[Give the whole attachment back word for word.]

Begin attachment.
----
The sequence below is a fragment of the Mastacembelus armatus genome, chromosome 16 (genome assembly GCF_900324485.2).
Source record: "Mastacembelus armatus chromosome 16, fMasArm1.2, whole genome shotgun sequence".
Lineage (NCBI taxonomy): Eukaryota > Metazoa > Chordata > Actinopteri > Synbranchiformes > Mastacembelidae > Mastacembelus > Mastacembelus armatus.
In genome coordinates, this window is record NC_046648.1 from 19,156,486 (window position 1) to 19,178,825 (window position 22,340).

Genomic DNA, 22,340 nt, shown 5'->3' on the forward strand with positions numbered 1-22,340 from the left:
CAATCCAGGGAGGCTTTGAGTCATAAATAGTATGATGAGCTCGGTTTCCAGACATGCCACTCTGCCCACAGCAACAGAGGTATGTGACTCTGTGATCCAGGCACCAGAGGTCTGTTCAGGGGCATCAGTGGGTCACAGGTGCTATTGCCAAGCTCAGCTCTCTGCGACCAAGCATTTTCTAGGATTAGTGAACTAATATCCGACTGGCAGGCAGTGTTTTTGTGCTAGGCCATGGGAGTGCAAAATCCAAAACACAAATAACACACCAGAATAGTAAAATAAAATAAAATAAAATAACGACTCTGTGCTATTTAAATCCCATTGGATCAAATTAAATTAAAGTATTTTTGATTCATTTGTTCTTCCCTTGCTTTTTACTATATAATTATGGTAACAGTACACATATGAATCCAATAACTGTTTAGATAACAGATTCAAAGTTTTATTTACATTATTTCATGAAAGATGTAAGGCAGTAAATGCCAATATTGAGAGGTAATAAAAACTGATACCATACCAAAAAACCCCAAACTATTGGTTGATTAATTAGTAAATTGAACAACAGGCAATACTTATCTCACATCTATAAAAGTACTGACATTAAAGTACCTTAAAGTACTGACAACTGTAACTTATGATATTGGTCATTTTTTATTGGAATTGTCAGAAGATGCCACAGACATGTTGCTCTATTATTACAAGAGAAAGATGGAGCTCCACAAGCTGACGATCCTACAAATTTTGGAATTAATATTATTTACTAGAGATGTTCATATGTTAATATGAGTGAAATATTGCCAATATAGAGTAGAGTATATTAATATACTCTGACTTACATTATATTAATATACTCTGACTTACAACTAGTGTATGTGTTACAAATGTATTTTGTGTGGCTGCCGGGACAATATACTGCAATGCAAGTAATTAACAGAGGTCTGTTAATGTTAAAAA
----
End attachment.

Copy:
The sequence below is a fragment of the Mastacembelus armatus genome, chromosome 16 (genome assembly GCF_900324485.2).
Source record: "Mastacembelus armatus chromosome 16, fMasArm1.2, whole genome shotgun sequence".
Lineage (NCBI taxonomy): Eukaryota > Metazoa > Chordata > Actinopteri > Synbranchiformes > Mastacembelidae > Mastacembelus > Mastacembelus armatus.
In genome coordinates, this window is record NC_046648.1 from 19,156,486 (window position 1) to 19,178,825 (window position 22,340).

Genomic DNA, 22,340 nt, shown 5'->3' on the forward strand with positions numbered 1-22,340 from the left:
CAATCCAGGGAGGCTTTGAGTCATAAATAGTATGATGAGCTCGGTTTCCAGACATGCCACTCTGCCCACAGCAACAGAGGTATGTGACTCTGTGATCCAGGCACCAGAGGTCTGTTCAGGGGCATCAGTGGGTCACAGGTGCTATTGCCAAGCTCAGCTCTCTGCGACCAAGCATTTTCTAGGATTAGTGAACTAATATCCGACTGGCAGGCAGTGTTTTTGTGCTAGGCCATGGGAGTGCAAAATCCAAAACACAAATAACACACCAGAATAGTAAAATAAAATAAAATAAAATAACGACTCTGTGCTATTTAAATCCCATTGGATCAAATTAAATTAAAGTATTTTTGATTCATTTGTTCTTCCCTTGCTTTTTACTATATAATTATGGTAACAGTACACATATGAATCCAATAACTGTTTAGATAACAGATTCAAAGTTTTATTTACATTATTTCATGAAAGATGTAAGGCAGTAAATGCCAATATTGAGAGGTAATAAAAACTGATACCATACCAAAAAACCCCAAACTATTGGTTGATTAATTAGTAAATTGAACAACAGGCAATACTTATCTCACATCTATAAAAGTACTGACATTAAAGTACCTTAAAGTACTGACAACTGTAACTTATGATATTGGTCATTTTTTATTGGAATTGTCAGAAGATGCCACAGACATGTTGCTCTATTATTACAAGAGAAAGATGGAGCTCCACAAGCTGACGATCCTACAAATTTTGGAATTAATATTATTTACTAGAGATGTTCATATGTTAATATGAGTGAAATATTGCCAATATAGAGTAGAGTATATTAATATACTCTGACTTACATTATATTAATATACTCTGACTTACAACTAGTGTATGTGTTACAAATGTATTTTGTGTGGCTGCCGGGACAATATACTGCAATGCAAGTAATTAACAGAGGTCTGTTAATGTTAAAAA